A new study set to be published in Big Data found that it doesn’t take that many Facebook likes to determine key traits about people.
For years advertisers have been using data about consumers’ online activities to target ads, drawing inferences about people without their knowledge or consent. Researchers at Columbia Business School in New York, Northeastern University in Boston, and New York University wanted to find out if “cloaking” – that is, using a feature of some kind to keep that information from being used by others – some of that online activity could prevent analysts from making inferences about you.
They used data from 164,883 U.S. Facebook users. The researchers knew some traits about those people (like if they’re gay, they smoke, or they’re Muslim) based on their profiles and their responses to a survey, and they knew those users’ likes.
They worked backwards to see how effective cloaking was. They built a model that used a person’s likes to find out how likely it was that they had a certain trait. Then they blocked individual likes from each user from being used in the model to see how many needed to be blocked to keep the model from making an inference about the user.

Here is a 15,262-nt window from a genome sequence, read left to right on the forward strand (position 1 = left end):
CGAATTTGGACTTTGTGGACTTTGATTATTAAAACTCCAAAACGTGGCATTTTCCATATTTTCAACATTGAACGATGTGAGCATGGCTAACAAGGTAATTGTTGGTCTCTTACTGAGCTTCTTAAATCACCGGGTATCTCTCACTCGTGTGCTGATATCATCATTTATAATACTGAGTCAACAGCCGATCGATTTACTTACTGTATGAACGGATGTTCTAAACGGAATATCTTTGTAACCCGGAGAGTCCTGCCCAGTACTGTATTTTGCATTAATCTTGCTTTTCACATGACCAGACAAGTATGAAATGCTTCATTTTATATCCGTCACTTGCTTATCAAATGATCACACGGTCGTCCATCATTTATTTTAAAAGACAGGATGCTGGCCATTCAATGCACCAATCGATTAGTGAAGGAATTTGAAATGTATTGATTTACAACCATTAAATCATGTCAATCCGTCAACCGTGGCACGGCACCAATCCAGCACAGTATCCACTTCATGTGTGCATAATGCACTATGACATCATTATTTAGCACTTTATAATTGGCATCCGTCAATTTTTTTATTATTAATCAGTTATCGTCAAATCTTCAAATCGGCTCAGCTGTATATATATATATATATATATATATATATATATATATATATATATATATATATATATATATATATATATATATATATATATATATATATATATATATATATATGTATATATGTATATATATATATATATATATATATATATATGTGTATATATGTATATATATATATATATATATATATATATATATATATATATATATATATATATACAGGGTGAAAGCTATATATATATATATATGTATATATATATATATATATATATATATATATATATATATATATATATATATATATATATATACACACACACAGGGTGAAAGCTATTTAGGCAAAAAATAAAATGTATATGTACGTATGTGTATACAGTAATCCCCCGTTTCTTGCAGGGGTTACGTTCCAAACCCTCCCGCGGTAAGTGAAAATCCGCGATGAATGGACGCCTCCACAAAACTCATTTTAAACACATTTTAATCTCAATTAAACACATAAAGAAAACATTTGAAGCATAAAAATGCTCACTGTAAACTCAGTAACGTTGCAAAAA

Being a gay man was one of the traits they examined. The researchers found that, if the average gay man chose right, he would only need to cloak eleven likes to keep their model from inferring that he’s gay. That’s only 7.4% of his total likes.
The average lesbian would need to remove fewer likes – only six, or 3.5% of her total likes.
This means that it wouldn’t take much work for a user to stop others from making inferences about them.
The paper is mostly about the statistical model the researchers were using, so it does not have lists of what those very gay and very lesbian likes were.
But since “gay” was used as an example to explain their work in part of the paper, a couple of the charts show that The Ellen Degeneres Show, Lady Gaga, Human Rights Campaign, Glee, True Blood, Katy Perry, Skittles, Barack Obama, Harry Potter, Britney Spears, Madonna, and Michelle Obama were among the gayest likes in their data. (And liking Barack is gayer than liking Michelle.)
The researchers propose a cloaking feature for Facebook as a tool to protect privacy. This way, people could still like whatever they want to like, but they wouldn’t get ads targeted to a demographic that a retailer’s computer thinks they’re a part of. This would allow a lesbian to like Ellen’s show but prevent an LGBT travel company from targeting her for ads if she didn’t want to be outed to someone looking over her shoulder.
A few months ago other researchers put out a paper showing that facial recognition software could be used to make predictions about someone’s sexuality by examining online photos. Some people feared that the technology could be used one day by an oppressive regime to out gay people.
The thing is, we are already leaving a huge amount of information about ourselves online that can be analyzed with software that’s not sophisticated at all. It wouldn’t be too hard for a motivated oppressive regime to put together a list of gay people right now.